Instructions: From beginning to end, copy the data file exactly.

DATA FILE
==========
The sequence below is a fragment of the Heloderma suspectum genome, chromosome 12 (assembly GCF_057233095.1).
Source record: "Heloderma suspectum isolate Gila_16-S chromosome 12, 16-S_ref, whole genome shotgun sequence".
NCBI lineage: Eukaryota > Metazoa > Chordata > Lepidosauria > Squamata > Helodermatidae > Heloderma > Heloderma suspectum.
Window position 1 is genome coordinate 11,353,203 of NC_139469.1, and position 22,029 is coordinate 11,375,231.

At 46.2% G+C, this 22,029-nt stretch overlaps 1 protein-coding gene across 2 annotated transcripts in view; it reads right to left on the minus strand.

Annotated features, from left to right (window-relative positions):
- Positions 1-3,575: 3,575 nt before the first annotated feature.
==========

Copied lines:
The sequence below is a fragment of the Heloderma suspectum genome, chromosome 12 (assembly GCF_057233095.1).
Source record: "Heloderma suspectum isolate Gila_16-S chromosome 12, 16-S_ref, whole genome shotgun sequence".
NCBI lineage: Eukaryota > Metazoa > Chordata > Lepidosauria > Squamata > Helodermatidae > Heloderma > Heloderma suspectum.
Window position 1 is genome coordinate 11,353,203 of NC_139469.1, and position 22,029 is coordinate 11,375,231.

At 46.2% G+C, this 22,029-nt stretch overlaps 1 protein-coding gene across 2 annotated transcripts in view; it reads right to left on the minus strand.

Annotated features, from left to right (window-relative positions):
- Positions 1-3,575: 3,575 nt before the first annotated feature.